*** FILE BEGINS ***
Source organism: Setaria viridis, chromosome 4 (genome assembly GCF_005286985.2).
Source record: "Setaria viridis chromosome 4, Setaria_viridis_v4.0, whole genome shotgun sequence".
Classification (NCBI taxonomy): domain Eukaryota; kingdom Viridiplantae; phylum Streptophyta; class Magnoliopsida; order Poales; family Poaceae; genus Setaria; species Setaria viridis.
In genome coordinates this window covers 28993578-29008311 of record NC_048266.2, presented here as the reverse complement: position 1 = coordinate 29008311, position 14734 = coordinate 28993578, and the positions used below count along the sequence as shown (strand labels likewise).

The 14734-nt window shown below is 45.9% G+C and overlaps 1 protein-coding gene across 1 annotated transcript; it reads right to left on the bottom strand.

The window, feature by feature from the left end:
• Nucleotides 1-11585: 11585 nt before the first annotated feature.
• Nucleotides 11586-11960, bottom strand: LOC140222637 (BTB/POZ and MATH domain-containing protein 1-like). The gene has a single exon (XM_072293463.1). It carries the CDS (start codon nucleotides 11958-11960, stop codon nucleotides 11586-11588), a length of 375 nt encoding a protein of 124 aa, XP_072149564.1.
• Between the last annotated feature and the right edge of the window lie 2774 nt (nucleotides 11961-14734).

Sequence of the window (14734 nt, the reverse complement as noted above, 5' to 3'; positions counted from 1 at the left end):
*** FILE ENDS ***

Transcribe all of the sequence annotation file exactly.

Source organism: Setaria viridis, chromosome 4 (genome assembly GCF_005286985.2).
Source record: "Setaria viridis chromosome 4, Setaria_viridis_v4.0, whole genome shotgun sequence".
Classification (NCBI taxonomy): domain Eukaryota; kingdom Viridiplantae; phylum Streptophyta; class Magnoliopsida; order Poales; family Poaceae; genus Setaria; species Setaria viridis.
In genome coordinates this window covers 28993578-29008311 of record NC_048266.2, presented here as the reverse complement: position 1 = coordinate 29008311, position 14734 = coordinate 28993578, and the positions used below count along the sequence as shown (strand labels likewise).

The 14734-nt window shown below is 45.9% G+C and overlaps 1 protein-coding gene across 1 annotated transcript; it reads right to left on the bottom strand.

The window, feature by feature from the left end:
• Nucleotides 1-11585: 11585 nt before the first annotated feature.
• Nucleotides 11586-11960, bottom strand: LOC140222637 (BTB/POZ and MATH domain-containing protein 1-like). The gene has a single exon (XM_072293463.1). It carries the CDS (start codon nucleotides 11958-11960, stop codon nucleotides 11586-11588), a length of 375 nt encoding a protein of 124 aa, XP_072149564.1.
• Between the last annotated feature and the right edge of the window lie 2774 nt (nucleotides 11961-14734).

Sequence of the window (14734 nt, the reverse complement as noted above, 5' to 3'; positions counted from 1 at the left end):